In the beginning, when the U.S. Constitution was composed, it made sense to let property rights trump human or personal rights. After all, if humans were to continue to be bought and sold, then their rights as property would be equally, if not more protective, than the rights of the individual person for whose welfare the agents of the federation was supposed to provide.
Moreover, while women and certain minority populations have insisted on equal standing, the Equal Rights Amendment for all persons has languished perhaps in part because minors are still considered the property of their parents. Imagine the mayhem if children were suddenly to insist on a right to sustenance and education and shelter! Never mind that somebody has to be at the bottom, if rising to the top is to serve as an incentive to compliant behavior.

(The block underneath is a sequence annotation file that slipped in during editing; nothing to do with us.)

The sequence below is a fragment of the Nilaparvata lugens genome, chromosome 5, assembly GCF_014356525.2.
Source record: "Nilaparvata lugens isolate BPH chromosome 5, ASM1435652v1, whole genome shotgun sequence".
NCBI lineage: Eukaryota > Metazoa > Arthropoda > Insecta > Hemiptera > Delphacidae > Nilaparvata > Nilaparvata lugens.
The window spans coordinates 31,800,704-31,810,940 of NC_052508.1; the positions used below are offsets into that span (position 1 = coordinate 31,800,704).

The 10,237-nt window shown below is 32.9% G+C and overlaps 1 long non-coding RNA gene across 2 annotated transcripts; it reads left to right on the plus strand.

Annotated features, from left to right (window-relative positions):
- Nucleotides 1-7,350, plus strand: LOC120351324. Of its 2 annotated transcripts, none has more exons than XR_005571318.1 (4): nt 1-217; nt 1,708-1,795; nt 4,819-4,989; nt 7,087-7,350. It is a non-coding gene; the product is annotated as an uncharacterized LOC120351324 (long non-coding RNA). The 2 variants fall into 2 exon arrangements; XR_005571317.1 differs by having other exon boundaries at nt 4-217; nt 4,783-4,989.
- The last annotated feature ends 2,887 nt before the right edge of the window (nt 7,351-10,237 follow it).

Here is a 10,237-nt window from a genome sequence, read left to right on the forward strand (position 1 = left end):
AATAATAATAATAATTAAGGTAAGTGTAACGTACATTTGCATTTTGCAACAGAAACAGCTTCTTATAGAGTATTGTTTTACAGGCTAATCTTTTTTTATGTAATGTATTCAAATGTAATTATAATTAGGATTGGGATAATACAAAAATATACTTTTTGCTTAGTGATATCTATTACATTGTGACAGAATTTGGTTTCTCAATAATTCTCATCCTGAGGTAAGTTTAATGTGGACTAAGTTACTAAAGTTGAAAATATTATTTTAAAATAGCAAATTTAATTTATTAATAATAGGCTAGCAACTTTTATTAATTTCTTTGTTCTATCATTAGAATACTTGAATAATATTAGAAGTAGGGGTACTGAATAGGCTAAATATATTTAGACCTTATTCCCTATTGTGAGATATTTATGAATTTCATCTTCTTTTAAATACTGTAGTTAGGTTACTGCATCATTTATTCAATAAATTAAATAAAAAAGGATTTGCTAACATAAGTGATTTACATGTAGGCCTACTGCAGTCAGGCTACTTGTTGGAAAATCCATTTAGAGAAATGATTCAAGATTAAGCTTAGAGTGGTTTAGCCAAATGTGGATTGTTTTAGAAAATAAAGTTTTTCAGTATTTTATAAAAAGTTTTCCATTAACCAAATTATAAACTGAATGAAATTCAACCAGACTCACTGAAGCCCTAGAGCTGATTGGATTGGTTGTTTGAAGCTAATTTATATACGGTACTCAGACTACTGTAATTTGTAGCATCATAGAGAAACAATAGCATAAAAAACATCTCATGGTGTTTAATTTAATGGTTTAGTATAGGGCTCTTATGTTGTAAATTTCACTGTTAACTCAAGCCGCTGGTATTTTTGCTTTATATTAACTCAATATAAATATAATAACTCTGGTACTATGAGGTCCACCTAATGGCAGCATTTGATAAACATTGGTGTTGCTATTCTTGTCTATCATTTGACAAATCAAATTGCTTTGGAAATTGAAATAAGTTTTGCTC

Clearly, rights are problematic. Then, when one considers that the supposed “rights” associated with real property are actually veiled expectations that ownership will prompt adherence to duties and obligations, controversies ensue. And disappointments.
It seems logical, from the perspective of the individual, whose personal sense of security is precarious, that being surrounded by physical property one controls will serve to exclude the unwelcome attentions of the outside world. Indeed, if the proliferation of locks and keys and security systems and gates and walls are indicative, lots of people are more than willing to sacrifice liberty for a sense of security. Why? And why have private property rights come to equate with personal security?